Source: Bruce Potter
|Figure 1. Maximum consecutive two|
night black cutworm captures
reported by county (April 20-26).
Migrating black cutworm moths found their way into southern MN this past week (April 20-26). In many cases, the number of moths captured indicate increased risk of black cutworm damage to susceptible crops planted into fields attractive to egg-laying moths.
The colorful map (Figure 1) shows some impressive captures by Minnesota standards. Larger, single night reports came from Olmstead (14 moths), Steele (11 moths) and Meeker (10 moths) Counties. Several other counties had significant 2-night capture totals of eight or more moths over a 2-night period (other red counties).
Remember that negative captures in a county do not mean there are no black cutworm moths. Like rainfall, the deposition of immigrating moths is not uniform across the landscape and traps are not located in equally attractive landscapes. Often, one trap in a county can catch numerous moths while another trap, just a few miles away, may capture none.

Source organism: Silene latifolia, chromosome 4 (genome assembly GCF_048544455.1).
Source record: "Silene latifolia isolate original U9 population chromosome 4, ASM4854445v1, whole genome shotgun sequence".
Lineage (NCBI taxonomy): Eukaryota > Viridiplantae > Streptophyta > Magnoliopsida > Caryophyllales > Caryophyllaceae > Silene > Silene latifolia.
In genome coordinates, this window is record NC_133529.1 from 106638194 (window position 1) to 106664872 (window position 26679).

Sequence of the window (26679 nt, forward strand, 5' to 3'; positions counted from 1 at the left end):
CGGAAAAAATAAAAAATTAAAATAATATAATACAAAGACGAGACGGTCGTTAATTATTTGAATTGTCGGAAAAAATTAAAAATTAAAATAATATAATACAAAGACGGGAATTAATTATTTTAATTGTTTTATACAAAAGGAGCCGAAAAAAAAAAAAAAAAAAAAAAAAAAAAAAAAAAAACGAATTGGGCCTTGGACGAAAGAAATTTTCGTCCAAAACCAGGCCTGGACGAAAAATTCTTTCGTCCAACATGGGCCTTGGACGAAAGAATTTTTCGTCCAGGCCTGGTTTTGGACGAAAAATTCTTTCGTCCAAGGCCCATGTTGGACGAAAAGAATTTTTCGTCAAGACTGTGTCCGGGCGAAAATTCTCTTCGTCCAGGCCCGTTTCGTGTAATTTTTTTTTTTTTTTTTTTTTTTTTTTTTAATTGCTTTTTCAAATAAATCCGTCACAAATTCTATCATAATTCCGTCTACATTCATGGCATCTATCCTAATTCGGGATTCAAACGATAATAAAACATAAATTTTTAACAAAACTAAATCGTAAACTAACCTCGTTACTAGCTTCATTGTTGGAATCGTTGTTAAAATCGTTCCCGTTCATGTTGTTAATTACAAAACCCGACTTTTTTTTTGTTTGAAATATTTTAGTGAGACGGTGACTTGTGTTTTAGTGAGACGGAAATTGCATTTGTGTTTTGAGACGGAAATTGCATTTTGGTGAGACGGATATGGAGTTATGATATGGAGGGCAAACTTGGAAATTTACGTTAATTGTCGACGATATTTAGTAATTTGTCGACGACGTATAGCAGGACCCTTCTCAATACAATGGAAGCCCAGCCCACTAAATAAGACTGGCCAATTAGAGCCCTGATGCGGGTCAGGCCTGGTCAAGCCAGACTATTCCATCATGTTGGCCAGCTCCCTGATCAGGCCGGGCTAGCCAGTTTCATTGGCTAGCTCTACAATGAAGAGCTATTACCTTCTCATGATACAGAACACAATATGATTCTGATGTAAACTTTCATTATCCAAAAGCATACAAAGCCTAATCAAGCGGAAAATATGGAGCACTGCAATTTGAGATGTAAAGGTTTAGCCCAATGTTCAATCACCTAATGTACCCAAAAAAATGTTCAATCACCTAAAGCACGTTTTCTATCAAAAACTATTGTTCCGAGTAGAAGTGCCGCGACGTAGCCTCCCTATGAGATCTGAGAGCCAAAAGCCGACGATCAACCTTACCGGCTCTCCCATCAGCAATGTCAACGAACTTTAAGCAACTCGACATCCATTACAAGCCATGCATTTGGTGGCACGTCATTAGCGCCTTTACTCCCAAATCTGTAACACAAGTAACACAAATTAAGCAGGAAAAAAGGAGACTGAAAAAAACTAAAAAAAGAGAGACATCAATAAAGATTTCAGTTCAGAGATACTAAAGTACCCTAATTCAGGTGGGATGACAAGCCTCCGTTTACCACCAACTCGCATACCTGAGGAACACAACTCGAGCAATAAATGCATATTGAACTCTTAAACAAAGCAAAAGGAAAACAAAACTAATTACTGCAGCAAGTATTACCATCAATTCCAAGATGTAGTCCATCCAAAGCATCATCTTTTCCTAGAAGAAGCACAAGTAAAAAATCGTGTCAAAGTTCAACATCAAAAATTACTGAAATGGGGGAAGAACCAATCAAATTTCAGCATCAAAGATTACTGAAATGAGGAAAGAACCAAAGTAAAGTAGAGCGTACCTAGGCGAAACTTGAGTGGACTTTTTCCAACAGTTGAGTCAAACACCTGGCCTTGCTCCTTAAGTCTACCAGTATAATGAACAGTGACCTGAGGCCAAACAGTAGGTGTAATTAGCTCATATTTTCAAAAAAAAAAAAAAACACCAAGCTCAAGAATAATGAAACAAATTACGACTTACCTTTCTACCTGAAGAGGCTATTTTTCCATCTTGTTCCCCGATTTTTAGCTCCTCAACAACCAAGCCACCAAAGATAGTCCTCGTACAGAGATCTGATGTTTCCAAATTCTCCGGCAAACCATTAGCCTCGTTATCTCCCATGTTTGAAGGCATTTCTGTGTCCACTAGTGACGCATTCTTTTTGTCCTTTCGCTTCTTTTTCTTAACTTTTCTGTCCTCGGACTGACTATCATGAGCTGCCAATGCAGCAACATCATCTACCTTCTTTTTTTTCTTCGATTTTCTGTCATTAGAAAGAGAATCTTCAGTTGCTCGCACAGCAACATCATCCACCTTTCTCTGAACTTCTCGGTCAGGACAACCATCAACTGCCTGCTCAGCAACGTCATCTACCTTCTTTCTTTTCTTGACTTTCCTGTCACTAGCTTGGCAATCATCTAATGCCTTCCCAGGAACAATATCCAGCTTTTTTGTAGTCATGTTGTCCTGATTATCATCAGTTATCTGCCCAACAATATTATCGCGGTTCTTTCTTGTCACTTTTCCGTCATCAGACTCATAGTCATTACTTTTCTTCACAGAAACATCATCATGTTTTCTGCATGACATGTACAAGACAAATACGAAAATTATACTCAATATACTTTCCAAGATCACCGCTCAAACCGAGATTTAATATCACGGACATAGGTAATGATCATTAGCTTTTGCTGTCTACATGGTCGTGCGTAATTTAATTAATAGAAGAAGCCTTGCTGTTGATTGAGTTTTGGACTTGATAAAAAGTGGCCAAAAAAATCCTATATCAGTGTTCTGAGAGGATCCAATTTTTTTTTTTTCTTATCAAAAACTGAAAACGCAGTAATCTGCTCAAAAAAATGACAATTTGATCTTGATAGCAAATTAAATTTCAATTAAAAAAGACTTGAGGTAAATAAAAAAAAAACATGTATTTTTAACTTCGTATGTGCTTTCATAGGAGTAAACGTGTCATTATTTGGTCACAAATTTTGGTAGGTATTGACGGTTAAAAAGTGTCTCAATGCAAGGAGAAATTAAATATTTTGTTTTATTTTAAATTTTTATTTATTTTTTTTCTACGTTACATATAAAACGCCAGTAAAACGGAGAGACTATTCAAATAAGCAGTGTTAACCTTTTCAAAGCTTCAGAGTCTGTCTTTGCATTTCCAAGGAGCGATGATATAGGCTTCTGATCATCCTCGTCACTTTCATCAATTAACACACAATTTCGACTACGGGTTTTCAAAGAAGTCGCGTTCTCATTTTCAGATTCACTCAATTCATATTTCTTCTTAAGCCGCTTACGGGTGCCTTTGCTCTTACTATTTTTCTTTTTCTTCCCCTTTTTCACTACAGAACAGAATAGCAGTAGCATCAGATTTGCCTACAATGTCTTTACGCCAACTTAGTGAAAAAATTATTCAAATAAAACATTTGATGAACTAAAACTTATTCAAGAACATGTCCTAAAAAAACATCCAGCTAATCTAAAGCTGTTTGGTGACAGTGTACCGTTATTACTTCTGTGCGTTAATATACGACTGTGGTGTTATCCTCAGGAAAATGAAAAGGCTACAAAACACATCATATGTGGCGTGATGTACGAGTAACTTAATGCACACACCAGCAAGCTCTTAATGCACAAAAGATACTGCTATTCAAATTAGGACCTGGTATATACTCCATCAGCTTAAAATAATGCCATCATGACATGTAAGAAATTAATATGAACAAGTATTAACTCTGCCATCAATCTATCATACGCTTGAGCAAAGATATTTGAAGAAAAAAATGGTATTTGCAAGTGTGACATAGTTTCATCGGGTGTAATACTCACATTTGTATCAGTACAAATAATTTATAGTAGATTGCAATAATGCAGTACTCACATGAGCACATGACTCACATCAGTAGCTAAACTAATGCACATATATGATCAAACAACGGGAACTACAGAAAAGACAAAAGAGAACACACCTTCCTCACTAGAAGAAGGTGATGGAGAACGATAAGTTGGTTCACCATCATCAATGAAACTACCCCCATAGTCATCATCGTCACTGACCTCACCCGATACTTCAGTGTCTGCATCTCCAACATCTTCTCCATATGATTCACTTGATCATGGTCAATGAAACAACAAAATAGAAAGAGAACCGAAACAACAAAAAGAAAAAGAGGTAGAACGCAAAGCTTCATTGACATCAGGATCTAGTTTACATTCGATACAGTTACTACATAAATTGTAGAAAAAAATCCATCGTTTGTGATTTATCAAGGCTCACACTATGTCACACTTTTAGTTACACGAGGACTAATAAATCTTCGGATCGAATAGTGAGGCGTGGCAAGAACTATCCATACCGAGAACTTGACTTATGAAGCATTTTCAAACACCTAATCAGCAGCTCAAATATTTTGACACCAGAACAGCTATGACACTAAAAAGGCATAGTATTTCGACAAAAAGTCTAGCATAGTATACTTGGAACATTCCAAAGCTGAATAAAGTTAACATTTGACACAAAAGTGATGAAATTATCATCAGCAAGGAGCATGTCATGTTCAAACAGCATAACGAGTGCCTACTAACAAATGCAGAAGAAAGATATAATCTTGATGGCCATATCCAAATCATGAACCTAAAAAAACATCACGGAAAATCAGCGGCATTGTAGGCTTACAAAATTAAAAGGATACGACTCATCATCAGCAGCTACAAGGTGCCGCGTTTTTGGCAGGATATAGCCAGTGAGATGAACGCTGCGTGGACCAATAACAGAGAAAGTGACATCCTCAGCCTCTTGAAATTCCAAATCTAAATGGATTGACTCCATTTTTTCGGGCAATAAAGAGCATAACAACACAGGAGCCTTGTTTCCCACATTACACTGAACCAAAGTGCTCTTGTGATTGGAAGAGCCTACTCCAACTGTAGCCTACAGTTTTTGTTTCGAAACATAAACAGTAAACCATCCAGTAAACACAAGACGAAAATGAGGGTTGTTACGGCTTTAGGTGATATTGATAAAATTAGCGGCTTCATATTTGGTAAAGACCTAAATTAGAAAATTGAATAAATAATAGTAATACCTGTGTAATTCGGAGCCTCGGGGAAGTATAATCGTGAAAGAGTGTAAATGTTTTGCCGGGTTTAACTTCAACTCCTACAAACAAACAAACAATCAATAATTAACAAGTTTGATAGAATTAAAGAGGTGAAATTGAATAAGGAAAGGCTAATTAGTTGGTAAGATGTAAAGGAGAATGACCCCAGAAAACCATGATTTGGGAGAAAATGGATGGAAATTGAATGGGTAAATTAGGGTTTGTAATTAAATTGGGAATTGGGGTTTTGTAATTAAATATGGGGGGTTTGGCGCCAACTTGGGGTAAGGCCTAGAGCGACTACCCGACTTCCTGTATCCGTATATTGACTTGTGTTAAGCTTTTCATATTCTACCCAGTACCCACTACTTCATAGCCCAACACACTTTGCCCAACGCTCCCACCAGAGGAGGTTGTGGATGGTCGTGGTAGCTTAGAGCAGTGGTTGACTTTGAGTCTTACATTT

Early-instar black cutworm larvae, pupae and adults are very susceptible to temperatures below freezing. Large larvae can survive freezing temperatures, but only for short periods. This lack of cold tolerance is why black cutworms cannot winter much further north than southern Missouri. Black cutworm eggs are the stage most tolerant of freezing – they’re able to withstand temperatures at or somewhat below freezing for short periods. Therefore, even in those areas of Minnesota that saw snow last weekend, eggs near the soil surface are likely to have survived.
We use degree-days to predict cutworm development to better time scouting and, where needed, control. Depending on temperature, the eggs laid by moths from this flight will being hatching around May 5th and the cutworms large enough to cut small corn plants around May 25th.
To see the full report and cutworm development predictions for several locations in the state, visit UMN Cooperative Black Cutworm Trapping Network Report #3.
For more information, visit Black Cutworms or UMN Extension - Black Cutworm.